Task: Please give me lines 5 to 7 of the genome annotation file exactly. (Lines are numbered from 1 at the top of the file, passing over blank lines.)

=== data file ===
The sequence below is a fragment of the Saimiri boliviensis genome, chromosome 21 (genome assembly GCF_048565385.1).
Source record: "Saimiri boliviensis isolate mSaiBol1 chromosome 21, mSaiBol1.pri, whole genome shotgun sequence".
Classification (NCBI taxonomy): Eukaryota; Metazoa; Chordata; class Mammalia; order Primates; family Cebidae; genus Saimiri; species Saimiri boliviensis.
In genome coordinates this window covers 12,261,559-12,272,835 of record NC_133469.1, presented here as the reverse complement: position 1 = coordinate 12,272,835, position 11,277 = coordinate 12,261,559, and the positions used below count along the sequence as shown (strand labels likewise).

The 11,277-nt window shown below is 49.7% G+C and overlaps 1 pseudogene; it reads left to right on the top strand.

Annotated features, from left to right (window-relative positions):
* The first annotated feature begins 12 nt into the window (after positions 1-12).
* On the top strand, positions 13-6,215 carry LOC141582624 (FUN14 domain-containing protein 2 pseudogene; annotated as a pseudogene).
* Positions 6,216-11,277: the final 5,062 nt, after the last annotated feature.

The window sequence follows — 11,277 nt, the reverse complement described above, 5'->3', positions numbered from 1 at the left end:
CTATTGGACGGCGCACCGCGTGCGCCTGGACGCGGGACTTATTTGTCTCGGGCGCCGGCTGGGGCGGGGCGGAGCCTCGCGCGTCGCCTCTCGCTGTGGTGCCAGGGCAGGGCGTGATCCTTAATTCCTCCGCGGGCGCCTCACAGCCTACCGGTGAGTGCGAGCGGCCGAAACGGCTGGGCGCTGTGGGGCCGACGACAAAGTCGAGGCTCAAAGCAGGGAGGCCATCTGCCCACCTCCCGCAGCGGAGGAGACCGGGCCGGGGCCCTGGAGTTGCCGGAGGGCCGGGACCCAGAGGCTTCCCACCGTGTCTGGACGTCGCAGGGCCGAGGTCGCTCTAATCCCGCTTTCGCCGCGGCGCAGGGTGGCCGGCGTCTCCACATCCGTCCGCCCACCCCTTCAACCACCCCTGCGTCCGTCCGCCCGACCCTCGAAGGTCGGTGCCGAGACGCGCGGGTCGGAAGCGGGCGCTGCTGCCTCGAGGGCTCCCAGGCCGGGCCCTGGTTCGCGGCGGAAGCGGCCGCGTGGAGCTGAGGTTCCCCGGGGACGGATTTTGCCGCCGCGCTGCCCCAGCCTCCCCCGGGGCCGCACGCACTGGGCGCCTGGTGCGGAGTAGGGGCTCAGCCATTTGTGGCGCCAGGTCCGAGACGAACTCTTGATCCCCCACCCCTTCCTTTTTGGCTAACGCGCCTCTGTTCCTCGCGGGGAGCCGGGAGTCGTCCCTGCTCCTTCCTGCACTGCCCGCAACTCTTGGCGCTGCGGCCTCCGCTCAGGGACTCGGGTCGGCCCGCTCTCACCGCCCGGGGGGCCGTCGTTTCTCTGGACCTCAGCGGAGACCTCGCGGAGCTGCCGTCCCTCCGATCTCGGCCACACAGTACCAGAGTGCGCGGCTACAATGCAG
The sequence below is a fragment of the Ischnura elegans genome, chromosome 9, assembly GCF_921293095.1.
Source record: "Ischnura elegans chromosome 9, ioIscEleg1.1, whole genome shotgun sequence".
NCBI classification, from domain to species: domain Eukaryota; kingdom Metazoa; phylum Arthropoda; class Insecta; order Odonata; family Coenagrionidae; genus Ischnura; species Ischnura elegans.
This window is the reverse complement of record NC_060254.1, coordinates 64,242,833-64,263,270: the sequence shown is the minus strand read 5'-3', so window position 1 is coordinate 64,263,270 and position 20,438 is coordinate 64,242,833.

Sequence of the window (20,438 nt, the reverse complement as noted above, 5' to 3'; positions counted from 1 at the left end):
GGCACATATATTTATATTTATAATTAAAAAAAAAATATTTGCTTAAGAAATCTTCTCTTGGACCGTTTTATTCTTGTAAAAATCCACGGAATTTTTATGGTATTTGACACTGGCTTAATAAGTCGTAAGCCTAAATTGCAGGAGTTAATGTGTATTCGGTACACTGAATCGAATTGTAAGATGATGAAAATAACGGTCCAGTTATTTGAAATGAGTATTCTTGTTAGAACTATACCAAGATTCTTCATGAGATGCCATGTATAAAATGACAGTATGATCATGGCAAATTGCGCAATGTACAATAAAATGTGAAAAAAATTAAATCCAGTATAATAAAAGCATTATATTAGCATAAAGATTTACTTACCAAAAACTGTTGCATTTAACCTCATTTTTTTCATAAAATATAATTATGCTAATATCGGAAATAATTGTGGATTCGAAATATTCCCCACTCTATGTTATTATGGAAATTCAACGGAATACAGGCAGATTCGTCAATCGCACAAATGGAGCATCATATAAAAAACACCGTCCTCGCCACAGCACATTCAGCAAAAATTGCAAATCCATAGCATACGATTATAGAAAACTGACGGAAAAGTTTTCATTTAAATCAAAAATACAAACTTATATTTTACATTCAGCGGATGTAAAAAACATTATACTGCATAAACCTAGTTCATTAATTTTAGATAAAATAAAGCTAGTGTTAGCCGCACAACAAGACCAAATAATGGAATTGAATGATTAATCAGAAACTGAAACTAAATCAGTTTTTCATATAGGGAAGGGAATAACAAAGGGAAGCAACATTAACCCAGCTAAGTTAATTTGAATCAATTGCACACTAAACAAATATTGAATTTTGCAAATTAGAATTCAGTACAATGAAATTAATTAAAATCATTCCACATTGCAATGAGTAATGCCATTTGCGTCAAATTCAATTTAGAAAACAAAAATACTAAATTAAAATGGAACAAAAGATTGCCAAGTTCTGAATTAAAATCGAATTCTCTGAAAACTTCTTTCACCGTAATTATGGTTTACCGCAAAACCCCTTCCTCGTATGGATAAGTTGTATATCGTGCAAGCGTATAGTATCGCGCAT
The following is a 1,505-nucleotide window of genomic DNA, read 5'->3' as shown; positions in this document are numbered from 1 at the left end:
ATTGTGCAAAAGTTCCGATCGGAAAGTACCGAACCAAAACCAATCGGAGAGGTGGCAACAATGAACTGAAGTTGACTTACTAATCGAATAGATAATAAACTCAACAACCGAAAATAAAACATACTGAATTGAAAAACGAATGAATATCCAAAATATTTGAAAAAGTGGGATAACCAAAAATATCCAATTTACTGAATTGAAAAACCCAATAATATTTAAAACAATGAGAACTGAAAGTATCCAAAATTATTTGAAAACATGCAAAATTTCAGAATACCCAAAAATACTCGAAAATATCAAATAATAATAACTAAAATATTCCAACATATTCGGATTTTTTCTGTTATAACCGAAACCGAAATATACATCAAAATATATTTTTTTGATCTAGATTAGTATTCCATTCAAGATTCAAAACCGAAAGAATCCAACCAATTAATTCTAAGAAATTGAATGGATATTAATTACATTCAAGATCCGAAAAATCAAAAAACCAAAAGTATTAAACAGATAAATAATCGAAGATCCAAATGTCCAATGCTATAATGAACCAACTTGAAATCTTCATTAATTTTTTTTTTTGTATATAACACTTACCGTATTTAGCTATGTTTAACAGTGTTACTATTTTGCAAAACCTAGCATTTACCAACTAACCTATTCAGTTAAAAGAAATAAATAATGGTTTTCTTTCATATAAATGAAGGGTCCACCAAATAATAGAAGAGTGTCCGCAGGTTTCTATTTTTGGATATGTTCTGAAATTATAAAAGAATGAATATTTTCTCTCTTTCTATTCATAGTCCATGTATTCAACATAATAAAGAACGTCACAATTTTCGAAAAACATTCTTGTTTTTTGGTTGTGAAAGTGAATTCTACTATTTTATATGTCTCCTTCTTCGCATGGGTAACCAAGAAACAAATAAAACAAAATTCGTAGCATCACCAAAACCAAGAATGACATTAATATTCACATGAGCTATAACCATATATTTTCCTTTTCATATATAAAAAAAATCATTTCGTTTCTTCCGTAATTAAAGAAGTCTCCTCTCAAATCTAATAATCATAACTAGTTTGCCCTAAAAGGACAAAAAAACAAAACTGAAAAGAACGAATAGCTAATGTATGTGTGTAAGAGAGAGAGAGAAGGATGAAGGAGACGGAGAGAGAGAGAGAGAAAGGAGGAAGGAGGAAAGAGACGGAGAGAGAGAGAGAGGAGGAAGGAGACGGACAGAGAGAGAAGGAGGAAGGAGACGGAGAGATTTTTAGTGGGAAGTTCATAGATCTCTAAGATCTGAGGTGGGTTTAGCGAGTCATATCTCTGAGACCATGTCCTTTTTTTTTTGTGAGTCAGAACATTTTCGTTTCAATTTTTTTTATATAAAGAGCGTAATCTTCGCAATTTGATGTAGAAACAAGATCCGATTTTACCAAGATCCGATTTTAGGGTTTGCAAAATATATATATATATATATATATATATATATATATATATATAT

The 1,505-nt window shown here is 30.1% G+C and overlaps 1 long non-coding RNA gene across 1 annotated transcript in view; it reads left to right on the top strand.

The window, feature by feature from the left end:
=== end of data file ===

The 11,277-nt window shown below is 49.7% G+C and overlaps 1 pseudogene; it reads left to right on the top strand.

Annotated features, from left to right (window-relative positions):
* The first annotated feature begins 12 nt into the window (after positions 1-12).